One of the long-running story lines of the Republican presidential primary season was this: What would Donald Trump do if ever his beloved polls turned against him? If he was no longer winning, how would he act? Whom would he blame?

Lucky for Trump, there was almost never a moment during his run to the Republican nomination in which he trailed, so those questions never really got answered. There was one instance, however, when Ben Carson briefly passed Trump in Iowa over last fall, and we got a glimpse of an embattled Trump who wasn't terribly appealing — as a candidate or a person.

In a rambling 95-minute speech in Fort Dodge, Iowa, in November, Trump lashed out at, well, everyone. "How stupid are the people of Iowa? How stupid are the people of the country to believe this crap," he asked the crowd in reference to Carson's story about an apparent stabbing incident in his younger years. Trump referred to rival Carly Fiorina as "Carly whatever-the-hell-her-name-is." He famously/infamously declared, "I know more about ISIS [the Islamic State militant group] than the generals do." And on and on.

Well, that Trump — angry, petulant, petty — returned Saturday night in a campaign appearance in Manheim, Pa.

Like in November in Iowa, Trump found himself backed into a corner — a poor showing in the first presidential debate was made worse by his inexplicable, multi-day attacks on former Miss Universe Alicia Machado and punctuated by a devastating New York Times story about his taxes.

And, like in November, Trump came unglued.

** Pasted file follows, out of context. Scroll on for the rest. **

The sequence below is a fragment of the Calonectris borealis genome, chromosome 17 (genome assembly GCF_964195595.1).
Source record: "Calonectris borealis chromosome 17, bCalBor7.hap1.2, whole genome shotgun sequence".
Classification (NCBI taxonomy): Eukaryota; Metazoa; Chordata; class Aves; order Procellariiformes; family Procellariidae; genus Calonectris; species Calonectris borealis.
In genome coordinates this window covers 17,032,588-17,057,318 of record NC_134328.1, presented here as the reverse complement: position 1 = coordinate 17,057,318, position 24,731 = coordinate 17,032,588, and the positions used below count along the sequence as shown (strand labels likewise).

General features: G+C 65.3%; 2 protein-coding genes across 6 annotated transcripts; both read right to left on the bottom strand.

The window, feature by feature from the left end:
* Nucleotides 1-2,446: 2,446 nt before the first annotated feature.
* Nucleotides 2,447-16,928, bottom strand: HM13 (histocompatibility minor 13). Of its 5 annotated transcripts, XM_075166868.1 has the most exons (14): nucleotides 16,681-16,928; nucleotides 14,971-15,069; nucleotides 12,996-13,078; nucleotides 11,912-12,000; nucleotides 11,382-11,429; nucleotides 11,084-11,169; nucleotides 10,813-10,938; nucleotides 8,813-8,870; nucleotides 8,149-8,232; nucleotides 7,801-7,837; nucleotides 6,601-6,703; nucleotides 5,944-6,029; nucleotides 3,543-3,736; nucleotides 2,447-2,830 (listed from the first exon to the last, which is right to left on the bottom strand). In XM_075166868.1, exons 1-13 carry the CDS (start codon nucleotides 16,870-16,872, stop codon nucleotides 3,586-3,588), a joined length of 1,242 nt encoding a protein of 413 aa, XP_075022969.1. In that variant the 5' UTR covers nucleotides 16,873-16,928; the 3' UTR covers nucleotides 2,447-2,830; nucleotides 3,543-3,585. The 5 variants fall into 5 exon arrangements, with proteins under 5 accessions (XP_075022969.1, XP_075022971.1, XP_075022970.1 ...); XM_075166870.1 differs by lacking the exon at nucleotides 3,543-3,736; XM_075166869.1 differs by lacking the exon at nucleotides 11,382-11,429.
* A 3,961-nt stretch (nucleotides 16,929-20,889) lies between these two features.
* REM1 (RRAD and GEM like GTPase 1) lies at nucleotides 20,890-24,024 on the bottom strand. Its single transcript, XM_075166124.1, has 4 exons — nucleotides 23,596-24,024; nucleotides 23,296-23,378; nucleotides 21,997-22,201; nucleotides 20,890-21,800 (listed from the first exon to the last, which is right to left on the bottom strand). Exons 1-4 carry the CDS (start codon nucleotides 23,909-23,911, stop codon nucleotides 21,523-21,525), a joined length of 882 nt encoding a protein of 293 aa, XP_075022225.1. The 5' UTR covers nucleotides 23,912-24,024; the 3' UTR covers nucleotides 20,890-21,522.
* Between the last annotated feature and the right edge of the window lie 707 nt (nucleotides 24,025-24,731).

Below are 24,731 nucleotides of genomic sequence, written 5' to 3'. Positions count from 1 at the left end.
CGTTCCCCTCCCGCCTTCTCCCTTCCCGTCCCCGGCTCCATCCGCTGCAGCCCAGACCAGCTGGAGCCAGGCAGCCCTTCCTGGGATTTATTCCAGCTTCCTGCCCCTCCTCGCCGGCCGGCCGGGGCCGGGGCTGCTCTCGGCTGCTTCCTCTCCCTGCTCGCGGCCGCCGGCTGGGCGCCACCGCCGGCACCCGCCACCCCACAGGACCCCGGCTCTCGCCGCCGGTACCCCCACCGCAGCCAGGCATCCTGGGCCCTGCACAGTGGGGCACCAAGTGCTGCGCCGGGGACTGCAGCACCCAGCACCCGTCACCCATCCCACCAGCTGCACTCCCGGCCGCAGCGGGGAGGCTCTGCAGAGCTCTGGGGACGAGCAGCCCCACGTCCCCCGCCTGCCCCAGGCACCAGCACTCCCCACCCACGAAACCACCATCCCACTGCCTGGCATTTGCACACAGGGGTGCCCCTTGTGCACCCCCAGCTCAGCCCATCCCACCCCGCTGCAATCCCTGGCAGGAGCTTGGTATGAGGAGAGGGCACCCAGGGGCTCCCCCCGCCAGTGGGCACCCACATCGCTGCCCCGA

The Post's Jenna Johnson was there, and her report on the Trump speech is, frankly, stunning stuff. I could excerpt the whole story, but here's just one example of Trump's tirade:

It took Trump nearly 25 minutes to read the brief statement because he kept going off on one angry tangent after another — ignoring his teleprompters and accusing Clinton of not being “loyal” to her husband, imitating her buckling at a memorial service last month, suggesting that she is “crazy” and saying she should be in prison. He urged his mostly white crowd of supporters to go to polling places in "certain areas" on Election Day to "watch" the voters there. He also repeatedly complained about having a "bum mic" at the first presidential debate and wondered if he should have done another season of “The Apprentice.”

This video, of Trump imitating Clinton's near-collapse at a Sept. 11 memorial service last month, has to be seen to be believed.

The Trump in that video is the exact opposite of presidential. The word that kept coming to my mind when I watched it was "nasty." He seems mean, angry, vindictive. None of those words tend to be what people use to describe presidents.

Simply put: If you had questions before Saturday night about whether Trump had the proper temperament to hold the job he is seeking, it's hard to imagine that you don't have serious doubts today.

True character tends to be revealed when times are tough. Anyone can be magnanimous, happy and generous after a win. It's a hell of a lot harder to maintain that dignity and charitableness after a defeat.

Trump has shown throughout this campaign that he runs well while ahead. His chiding of his opponents, his dismissiveness of the political press — it all plays great when he is on top of the political world.

But, last night in Manheim, he showed what we got glimpses of almost a year ago in Iowa: When he's down, Trump is like a cornered animal. He lashes out — at everyone. That is when he's at his most dangerous — to his own prospects and those of the party he is leading.

What Donald Trump is doing on the campaign trail

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MANCHESTER, NH - NOVEMBER 7: Republican presidential candidate Donald Trump speaks during a campaign event at SNHU Arena in Manchester, NH on Monday November 07, 2016. (Jabin Botsford/The Washington Post)